The article by Alan Whitehead, a former staff member at Southampton Institute (THES, July 4), contains several points which are not correct and which reflect adversely on Southampton Institute.
It links events at Southampton with the Public Accounts Committee inquiry into Swansea Institute. Audits by the Higher Education Funding Council for England have demonstrated that there are no such financial irregularities at Southampton Institute. Indeed, the chairman of the HEFCE wrote to me on April 30 to say that, following their investigations, "the institute is an academically and financially successful institution".
The article says: "a strong chief executive is eventually removed". David Leyland's retirement from the institute is entirely voluntary and he has not been removed by the board of governors.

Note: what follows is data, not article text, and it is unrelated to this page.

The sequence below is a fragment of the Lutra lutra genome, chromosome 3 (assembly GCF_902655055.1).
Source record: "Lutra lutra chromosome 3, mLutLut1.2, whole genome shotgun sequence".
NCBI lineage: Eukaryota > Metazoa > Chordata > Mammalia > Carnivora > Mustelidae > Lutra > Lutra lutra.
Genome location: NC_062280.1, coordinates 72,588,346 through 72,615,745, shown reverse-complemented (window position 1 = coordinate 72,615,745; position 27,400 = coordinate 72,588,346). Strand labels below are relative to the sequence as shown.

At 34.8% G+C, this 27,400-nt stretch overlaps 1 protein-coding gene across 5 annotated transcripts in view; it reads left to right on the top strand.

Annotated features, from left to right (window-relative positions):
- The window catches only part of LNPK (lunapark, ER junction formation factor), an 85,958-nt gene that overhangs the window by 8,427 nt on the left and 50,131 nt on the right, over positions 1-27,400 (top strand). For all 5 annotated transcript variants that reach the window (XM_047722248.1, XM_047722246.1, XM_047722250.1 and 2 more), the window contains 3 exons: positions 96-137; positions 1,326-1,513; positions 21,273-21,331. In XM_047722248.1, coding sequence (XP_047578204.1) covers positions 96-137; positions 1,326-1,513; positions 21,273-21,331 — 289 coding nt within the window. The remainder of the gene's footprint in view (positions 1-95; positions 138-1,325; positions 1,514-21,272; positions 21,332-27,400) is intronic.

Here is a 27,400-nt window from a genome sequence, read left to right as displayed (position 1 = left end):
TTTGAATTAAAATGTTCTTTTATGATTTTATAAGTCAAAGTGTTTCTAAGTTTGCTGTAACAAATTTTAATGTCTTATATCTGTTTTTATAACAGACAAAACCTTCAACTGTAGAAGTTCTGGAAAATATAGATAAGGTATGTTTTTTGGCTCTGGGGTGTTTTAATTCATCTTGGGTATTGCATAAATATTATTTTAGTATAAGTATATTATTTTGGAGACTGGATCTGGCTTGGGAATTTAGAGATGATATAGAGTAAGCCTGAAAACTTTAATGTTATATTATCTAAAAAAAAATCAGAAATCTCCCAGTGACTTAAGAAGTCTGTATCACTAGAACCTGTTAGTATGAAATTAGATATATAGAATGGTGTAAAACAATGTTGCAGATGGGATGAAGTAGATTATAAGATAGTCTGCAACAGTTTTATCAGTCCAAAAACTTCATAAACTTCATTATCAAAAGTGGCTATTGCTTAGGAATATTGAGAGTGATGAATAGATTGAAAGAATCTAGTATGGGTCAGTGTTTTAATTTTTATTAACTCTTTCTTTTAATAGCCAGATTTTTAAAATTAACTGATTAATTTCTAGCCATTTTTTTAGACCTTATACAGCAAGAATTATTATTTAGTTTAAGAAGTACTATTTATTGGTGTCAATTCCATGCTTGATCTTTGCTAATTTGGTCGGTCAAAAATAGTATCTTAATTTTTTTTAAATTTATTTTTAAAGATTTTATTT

It states: "most of the governors were concerned as much about financial as academic success". So they should be since the articles of government place such a responsibility on them and the funding council holds them accountable.
He says "not everyone was kept adequately informed. Staff were strongly discouraged either from finding out what was happening at governors meetings or from putting alternative views from governors". These statements are manifestly untrue. Three staff representatives enable the views of staff to be put to the board and they do so. The papers and minutes have been placed in the library since 1989. The institute publishes two newsletters which provide staff with information on key decisions made by governors as well as other decision makers in the institute.
The board of governors has spent considerable time discussing matters of governance and the respective responsibilities of the principal and academic board in relation to its own and is satisfied with its procedures.
Chairman of governors Southampton Institute